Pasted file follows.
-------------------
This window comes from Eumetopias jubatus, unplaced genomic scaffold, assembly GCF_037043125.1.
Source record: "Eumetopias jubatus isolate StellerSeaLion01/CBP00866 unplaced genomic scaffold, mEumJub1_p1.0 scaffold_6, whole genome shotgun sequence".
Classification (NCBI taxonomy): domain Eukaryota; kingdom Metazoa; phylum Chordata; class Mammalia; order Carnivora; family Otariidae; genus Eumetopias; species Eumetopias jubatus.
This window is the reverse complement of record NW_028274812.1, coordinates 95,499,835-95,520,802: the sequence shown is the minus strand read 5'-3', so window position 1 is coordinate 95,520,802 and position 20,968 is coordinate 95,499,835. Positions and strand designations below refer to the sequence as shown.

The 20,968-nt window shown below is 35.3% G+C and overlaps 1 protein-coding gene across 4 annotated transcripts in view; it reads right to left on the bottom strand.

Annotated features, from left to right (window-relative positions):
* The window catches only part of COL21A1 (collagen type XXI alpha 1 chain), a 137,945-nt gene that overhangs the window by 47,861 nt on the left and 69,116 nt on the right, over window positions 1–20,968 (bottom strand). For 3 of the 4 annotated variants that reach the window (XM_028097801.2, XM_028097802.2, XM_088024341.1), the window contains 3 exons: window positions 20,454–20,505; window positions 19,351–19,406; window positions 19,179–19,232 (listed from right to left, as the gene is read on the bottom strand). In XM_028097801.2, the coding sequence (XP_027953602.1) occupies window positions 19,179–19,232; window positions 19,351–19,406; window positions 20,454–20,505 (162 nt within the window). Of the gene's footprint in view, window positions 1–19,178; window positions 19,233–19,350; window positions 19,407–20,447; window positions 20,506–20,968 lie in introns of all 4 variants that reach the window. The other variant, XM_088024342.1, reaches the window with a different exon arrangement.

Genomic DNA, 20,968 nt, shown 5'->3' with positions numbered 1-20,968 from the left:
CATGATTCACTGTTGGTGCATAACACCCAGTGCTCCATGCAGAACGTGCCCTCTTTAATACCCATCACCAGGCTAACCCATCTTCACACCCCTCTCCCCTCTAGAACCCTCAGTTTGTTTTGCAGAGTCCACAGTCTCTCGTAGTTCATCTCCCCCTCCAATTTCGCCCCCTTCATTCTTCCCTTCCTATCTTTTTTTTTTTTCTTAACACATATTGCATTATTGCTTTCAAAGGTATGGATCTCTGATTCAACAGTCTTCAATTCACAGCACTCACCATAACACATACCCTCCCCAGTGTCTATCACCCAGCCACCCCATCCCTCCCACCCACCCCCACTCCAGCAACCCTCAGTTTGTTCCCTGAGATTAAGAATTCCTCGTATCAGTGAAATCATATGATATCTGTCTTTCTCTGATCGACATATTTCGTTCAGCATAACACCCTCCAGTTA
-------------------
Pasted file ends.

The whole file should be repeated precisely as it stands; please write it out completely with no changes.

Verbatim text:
This window comes from Eumetopias jubatus, unplaced genomic scaffold, assembly GCF_037043125.1.
Source record: "Eumetopias jubatus isolate StellerSeaLion01/CBP00866 unplaced genomic scaffold, mEumJub1_p1.0 scaffold_6, whole genome shotgun sequence".
Classification (NCBI taxonomy): domain Eukaryota; kingdom Metazoa; phylum Chordata; class Mammalia; order Carnivora; family Otariidae; genus Eumetopias; species Eumetopias jubatus.
This window is the reverse complement of record NW_028274812.1, coordinates 95,499,835-95,520,802: the sequence shown is the minus strand read 5'-3', so window position 1 is coordinate 95,520,802 and position 20,968 is coordinate 95,499,835. Positions and strand designations below refer to the sequence as shown.

The 20,968-nt window shown below is 35.3% G+C and overlaps 1 protein-coding gene across 4 annotated transcripts in view; it reads right to left on the bottom strand.

Annotated features, from left to right (window-relative positions):
* The window catches only part of COL21A1 (collagen type XXI alpha 1 chain), a 137,945-nt gene that overhangs the window by 47,861 nt on the left and 69,116 nt on the right, over window positions 1–20,968 (bottom strand). For 3 of the 4 annotated variants that reach the window (XM_028097801.2, XM_028097802.2, XM_088024341.1), the window contains 3 exons: window positions 20,454–20,505; window positions 19,351–19,406; window positions 19,179–19,232 (listed from right to left, as the gene is read on the bottom strand). In XM_028097801.2, the coding sequence (XP_027953602.1) occupies window positions 19,179–19,232; window positions 19,351–19,406; window positions 20,454–20,505 (162 nt within the window). Of the gene's footprint in view, window positions 1–19,178; window positions 19,233–19,350; window positions 19,407–20,447; window positions 20,506–20,968 lie in introns of all 4 variants that reach the window. The other variant, XM_088024342.1, reaches the window with a different exon arrangement.

Genomic DNA, 20,968 nt, shown 5'->3' with positions numbered 1-20,968 from the left:
CATGATTCACTGTTGGTGCATAACACCCAGTGCTCCATGCAGAACGTGCCCTCTTTAATACCCATCACCAGGCTAACCCATCTTCACACCCCTCTCCCCTCTAGAACCCTCAGTTTGTTTTGCAGAGTCCACAGTCTCTCGTAGTTCATCTCCCCCTCCAATTTCGCCCCCTTCATTCTTCCCTTCCTATCTTTTTTTTTTTTCTTAACACATATTGCATTATTGCTTTCAAAGGTATGGATCTCTGATTCAACAGTCTTCAATTCACAGCACTCACCATAACACATACCCTCCCCAGTGTCTATCACCCAGCCACCCCATCCCTCCCACCCACCCCCACTCCAGCAACCCTCAGTTTGTTCCCTGAGATTAAGAATTCCTCGTATCAGTGAAATCATATGATATCTGTCTTTCTCTGATCGACATATTTCGTTCAGCATAACACCCTCCAGTTA